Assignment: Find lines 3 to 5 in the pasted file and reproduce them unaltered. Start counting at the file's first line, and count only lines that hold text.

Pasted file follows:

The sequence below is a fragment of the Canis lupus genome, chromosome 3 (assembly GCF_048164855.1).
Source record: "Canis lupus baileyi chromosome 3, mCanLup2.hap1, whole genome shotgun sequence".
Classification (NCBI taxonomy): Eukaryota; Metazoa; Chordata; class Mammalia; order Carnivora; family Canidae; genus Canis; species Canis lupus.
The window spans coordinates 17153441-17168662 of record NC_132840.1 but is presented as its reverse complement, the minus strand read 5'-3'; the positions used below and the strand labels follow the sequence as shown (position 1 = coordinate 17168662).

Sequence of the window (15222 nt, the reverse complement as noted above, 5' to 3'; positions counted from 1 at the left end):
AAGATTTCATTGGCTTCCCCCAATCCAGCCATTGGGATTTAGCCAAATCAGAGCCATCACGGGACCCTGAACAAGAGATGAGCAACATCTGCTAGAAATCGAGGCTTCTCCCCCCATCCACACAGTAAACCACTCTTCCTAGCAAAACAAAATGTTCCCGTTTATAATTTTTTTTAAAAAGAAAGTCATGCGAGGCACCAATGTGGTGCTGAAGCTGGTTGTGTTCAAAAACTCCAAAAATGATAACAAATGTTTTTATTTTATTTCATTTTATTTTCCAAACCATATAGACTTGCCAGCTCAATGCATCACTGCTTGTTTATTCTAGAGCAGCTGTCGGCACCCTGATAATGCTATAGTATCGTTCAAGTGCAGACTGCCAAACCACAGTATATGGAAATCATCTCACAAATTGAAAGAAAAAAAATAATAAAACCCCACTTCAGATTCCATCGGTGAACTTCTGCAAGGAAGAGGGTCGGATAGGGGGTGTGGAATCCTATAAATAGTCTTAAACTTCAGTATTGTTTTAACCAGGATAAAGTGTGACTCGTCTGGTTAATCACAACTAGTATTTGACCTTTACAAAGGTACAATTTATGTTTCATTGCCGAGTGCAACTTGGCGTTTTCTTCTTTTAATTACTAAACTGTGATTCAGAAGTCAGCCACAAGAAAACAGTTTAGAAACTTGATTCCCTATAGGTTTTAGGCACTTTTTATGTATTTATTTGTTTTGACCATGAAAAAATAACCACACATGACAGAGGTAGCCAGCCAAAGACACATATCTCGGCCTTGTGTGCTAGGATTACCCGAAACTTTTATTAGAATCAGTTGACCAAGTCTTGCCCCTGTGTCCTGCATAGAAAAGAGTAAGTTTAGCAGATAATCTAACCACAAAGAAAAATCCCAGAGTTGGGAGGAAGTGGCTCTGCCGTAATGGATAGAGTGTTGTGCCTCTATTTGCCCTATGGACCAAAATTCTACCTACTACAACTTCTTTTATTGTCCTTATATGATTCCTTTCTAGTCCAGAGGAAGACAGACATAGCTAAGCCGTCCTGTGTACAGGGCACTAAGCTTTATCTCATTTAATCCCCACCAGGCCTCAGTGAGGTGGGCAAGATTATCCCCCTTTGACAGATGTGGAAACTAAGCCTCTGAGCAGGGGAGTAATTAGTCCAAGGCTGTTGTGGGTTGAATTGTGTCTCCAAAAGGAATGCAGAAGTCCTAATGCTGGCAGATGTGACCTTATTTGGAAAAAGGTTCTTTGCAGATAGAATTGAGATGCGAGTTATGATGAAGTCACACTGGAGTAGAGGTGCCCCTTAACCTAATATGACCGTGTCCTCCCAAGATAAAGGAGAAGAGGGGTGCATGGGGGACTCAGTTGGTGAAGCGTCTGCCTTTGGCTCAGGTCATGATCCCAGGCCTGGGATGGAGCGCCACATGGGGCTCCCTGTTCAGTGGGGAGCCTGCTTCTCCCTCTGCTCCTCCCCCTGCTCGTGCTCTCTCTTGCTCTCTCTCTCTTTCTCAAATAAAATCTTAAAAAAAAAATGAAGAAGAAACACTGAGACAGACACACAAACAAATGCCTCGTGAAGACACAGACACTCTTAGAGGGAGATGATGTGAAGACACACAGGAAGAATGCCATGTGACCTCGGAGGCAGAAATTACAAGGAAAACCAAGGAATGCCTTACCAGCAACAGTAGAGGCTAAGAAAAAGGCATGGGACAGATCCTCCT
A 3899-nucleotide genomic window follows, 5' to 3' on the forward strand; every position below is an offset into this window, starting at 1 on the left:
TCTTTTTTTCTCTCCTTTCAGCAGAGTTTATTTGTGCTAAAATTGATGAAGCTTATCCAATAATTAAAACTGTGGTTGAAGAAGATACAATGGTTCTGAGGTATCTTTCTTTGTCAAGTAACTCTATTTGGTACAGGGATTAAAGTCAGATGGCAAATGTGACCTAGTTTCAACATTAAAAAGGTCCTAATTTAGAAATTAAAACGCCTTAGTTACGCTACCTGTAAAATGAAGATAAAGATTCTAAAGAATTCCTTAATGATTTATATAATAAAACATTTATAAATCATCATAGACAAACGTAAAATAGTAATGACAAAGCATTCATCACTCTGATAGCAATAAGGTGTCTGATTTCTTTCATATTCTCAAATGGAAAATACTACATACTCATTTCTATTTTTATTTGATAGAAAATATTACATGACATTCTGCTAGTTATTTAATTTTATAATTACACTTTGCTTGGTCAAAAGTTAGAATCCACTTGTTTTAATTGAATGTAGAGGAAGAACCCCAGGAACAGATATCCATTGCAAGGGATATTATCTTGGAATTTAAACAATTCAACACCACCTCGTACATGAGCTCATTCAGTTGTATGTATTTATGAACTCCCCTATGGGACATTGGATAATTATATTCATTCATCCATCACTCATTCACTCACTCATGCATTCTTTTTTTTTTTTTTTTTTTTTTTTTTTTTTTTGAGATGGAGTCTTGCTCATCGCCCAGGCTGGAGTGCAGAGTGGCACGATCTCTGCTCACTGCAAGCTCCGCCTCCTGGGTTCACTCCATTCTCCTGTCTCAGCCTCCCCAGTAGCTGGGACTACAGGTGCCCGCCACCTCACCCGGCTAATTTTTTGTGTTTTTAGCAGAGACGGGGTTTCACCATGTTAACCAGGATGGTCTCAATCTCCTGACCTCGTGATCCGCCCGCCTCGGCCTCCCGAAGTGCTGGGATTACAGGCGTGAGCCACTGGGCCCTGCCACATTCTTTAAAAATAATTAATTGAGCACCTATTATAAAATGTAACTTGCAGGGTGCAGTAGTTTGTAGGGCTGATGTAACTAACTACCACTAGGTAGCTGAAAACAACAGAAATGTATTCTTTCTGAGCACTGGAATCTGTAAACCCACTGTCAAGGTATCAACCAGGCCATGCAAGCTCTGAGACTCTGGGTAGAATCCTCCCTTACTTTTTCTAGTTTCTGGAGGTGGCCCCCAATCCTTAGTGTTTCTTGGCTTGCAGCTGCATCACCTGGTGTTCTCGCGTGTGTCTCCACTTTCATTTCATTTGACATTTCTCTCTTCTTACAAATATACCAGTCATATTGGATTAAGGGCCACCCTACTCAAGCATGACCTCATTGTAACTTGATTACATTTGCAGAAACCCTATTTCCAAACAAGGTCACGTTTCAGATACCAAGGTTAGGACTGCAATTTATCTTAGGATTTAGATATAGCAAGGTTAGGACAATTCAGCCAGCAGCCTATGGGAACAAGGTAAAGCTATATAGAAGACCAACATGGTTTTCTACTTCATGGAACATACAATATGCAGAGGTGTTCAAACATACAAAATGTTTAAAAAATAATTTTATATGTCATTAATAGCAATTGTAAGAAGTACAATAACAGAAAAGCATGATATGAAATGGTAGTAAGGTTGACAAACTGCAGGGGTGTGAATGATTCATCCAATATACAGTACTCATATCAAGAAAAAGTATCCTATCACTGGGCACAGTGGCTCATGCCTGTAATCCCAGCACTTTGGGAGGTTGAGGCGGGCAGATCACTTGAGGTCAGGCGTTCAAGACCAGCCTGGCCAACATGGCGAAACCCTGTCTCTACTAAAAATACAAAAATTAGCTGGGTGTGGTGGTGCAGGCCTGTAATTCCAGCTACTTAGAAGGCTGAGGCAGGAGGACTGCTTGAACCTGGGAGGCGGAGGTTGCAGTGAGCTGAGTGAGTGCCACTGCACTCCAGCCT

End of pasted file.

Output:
Classification (NCBI taxonomy): Eukaryota; Metazoa; Chordata; class Mammalia; order Carnivora; family Canidae; genus Canis; species Canis lupus.
The window spans coordinates 17153441-17168662 of record NC_132840.1 but is presented as its reverse complement, the minus strand read 5'-3'; the positions used below and the strand labels follow the sequence as shown (position 1 = coordinate 17168662).

Sequence of the window (15222 nt, the reverse complement as noted above, 5' to 3'; positions counted from 1 at the left end):